Large boards and pooling

Large boards and pooling – new guidelines 

 425×425 top view


Over the last 12 months we have received an increasing number of boards in our pooling services at the maximum size allowed 425 x 425 mm.  These are not genuine single circuits but panels made up of many smaller circuits.  To get around our specified maximum panel size 350 x 250 mm, the individual circuits on these oversize panels are not profiled out.  In that way the users can describe the panel as a single circuit, though we know, of course, that they will subsequently cut out the individual circuits.







This practice raises two serious issues. 

First it impacts on the overall efficiency of the pooling service.

To keep prices down for all our customers we need to use as much of each pooling panel as possible. The more customers’ orders we can produce for a given area of material, the lower can we make our prices.  But a panel 425 x 425 mm means that the rest of the pooling panel is wasted.  That’s one reason why we set the maximum customer panel size at 350 x 250 mm (the other is that this is also the largest standard size panel used on many or most automatic assembly machines).  We allowed a maximum circuit dimension of 425 mm to give maximum flexibility to our customers, knowing that very few actually need individual circuits 425 x 425 mm.

Second, it is likely to produce less good PCBs.

Putting together panels with several different circuits on them requires skill and experience to optimise tooling and to achieve a good copper balance on each side and side to side.  We use sophisticated software to calculate the plating index which measures how well the copper is balanced.  When we apply this to these large  combination panels, in most cases we see a very poor copper balance with significant areas of over- and under-plating, reducing the quality of the finished circuits.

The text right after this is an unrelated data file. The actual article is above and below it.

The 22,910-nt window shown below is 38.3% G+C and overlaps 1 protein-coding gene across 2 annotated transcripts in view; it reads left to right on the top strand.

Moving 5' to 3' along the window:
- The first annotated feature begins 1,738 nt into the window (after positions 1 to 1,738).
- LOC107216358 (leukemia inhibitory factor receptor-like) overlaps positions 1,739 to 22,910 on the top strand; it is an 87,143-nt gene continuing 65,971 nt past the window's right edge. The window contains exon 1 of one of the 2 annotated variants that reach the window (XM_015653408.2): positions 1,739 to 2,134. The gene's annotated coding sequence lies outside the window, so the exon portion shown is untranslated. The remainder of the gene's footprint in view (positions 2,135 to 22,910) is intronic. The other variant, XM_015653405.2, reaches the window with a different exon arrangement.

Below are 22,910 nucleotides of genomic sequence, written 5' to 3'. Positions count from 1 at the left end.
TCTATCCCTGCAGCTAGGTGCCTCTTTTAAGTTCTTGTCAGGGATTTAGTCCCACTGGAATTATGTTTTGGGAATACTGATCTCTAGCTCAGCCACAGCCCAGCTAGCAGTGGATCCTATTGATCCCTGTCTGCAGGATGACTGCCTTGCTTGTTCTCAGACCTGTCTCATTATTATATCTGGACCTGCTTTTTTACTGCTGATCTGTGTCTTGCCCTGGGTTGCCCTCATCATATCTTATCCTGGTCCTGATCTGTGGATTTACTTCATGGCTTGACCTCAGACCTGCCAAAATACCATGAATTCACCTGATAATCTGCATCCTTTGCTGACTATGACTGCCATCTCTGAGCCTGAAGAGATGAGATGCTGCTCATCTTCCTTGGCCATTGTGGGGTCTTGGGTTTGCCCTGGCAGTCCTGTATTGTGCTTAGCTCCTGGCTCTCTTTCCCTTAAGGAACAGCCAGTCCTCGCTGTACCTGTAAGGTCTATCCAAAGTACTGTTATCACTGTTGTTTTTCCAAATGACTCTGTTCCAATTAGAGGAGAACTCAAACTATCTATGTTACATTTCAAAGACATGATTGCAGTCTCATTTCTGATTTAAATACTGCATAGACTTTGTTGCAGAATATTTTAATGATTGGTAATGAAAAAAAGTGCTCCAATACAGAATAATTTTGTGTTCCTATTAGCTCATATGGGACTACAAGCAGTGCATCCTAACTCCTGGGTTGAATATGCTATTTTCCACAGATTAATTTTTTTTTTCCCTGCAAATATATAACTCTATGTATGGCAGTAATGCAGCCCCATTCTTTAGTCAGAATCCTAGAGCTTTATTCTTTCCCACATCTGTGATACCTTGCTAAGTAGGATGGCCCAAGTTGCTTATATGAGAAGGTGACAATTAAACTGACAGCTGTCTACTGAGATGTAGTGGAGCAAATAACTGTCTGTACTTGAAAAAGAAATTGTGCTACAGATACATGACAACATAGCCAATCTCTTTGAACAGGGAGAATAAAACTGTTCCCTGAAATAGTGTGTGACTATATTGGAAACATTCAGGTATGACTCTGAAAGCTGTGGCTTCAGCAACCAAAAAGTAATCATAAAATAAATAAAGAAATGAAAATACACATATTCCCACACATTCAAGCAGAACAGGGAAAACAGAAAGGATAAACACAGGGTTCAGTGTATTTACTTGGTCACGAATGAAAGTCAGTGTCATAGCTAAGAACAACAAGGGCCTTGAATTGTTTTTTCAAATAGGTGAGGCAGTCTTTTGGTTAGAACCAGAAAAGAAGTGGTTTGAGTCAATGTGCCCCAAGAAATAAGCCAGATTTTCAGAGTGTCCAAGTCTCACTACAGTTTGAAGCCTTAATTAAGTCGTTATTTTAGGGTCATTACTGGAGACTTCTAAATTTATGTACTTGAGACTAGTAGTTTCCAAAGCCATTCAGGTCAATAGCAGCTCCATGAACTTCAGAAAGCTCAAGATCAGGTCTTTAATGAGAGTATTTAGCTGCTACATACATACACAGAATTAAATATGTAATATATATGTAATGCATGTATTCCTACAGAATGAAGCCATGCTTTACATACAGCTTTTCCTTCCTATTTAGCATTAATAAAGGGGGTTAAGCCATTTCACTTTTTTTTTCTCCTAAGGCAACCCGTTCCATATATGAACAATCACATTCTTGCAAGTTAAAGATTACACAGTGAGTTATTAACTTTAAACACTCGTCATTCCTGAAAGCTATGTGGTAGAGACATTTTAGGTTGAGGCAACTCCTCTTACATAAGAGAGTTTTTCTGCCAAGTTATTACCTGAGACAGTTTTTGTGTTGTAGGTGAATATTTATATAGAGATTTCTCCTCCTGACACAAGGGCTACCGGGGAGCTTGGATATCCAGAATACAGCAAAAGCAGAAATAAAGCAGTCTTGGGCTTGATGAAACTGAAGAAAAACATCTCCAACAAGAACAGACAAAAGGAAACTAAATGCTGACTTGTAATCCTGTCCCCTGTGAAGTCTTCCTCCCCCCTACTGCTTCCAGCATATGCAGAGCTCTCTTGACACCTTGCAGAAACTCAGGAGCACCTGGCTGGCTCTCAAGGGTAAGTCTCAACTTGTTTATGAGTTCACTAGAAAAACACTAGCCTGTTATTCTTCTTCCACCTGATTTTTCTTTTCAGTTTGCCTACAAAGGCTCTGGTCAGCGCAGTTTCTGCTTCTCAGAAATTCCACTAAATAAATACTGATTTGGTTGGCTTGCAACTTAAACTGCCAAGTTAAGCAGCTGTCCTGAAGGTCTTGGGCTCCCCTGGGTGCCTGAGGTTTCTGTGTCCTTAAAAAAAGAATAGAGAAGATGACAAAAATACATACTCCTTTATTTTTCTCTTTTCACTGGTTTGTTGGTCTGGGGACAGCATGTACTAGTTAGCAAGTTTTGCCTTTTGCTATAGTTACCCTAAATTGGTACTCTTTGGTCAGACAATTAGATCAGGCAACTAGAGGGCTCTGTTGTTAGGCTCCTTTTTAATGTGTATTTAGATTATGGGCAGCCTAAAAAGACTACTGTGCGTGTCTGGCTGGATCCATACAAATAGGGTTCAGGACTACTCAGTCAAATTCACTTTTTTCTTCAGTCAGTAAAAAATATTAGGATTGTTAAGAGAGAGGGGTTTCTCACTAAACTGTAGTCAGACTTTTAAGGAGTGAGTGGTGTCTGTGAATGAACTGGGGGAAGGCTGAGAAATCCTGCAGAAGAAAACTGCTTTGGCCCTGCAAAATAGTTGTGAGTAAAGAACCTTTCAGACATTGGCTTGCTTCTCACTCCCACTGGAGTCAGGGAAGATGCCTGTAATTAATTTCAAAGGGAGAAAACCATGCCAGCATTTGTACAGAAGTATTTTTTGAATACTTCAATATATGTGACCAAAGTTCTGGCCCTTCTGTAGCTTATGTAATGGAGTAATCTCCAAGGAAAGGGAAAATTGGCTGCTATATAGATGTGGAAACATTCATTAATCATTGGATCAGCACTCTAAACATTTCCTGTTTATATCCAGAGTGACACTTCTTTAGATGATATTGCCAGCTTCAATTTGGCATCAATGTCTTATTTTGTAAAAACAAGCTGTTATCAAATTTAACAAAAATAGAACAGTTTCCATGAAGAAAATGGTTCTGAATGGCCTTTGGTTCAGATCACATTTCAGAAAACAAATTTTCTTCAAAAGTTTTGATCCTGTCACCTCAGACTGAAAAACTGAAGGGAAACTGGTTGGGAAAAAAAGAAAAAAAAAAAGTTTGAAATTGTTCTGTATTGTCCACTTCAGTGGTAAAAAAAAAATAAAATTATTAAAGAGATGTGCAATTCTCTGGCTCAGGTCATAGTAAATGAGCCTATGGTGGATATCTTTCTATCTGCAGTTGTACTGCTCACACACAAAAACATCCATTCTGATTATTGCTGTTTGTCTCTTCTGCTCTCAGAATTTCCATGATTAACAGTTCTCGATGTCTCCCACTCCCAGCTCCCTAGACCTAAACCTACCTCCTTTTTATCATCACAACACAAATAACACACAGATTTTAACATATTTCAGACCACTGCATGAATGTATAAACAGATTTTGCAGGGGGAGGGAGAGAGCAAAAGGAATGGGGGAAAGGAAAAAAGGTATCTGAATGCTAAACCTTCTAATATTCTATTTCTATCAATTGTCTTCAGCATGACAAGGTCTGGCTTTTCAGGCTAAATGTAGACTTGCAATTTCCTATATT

425×425 bottom plating 425×425 top plating2 425×425 bottom plating 2 425×425 top plating

To avoid these issues we have decided to set the maximum size of a single circuit on our pooling services at 8.75 dm2, the same area as our largest eC-registration-compatible panel 350 x 250 mm.  You can order larger boards up to a maximum in one dimension of 425 mm, (e.g. 425 x 100 mm) so long as the total area is not more than 8.75 dm2.The largest panel size on the pooling services remains 350 x 250 mm whether panelised by Eurocircuits or by the customer.  Further it is our policy that all customer panels prepared by us according to the Eurocircuits panel rules are eC-registration-compatible (maximum 350 x 250 mm to fit the eC-equipment).

If you need a single circuit larger than 8.75 dm2 or a panel larger than 350 x 250 mm, then upload it as an inquiry in On demand.  We will check that it is falls within the parameters of good production practice.  If it does, we will send you a quotation.  If not, we will make suggestions to improve its manufacturability.

eC-workshop report – reflow soldering SMD PCB prototypes- Belgium 22-03-2012

Overview of our first seminar 22-03-2012 and dates for future seminars.

We started with a warm welcome and the registration of our participants accompanied by a cup of coffee. 19 out of 20 preregistered participants found their way to ARCOSS for our first seminar on reflow soldering of SMD PCB prototypes.


arcoss office Retie welcome


Dirk Stans spoke a word of welcome and gave an overview of the planning for the day. Dirk continued with the Eurocircuits history for the last 20 years followed by a brief overview of Eurocircuits services.

Eurocircuits history


The introduction of the eC-prototype-equipment was the next item on the agenda. Here Dirk explained why Eurocircuits have entered into this venture and explained the two machines eC-stencil-mate and eC-reflow-mate and their specification in detail. Special focus was laid on the difference between reflow chamber soldering and its solder curves and reflow soldering in a throughput oven.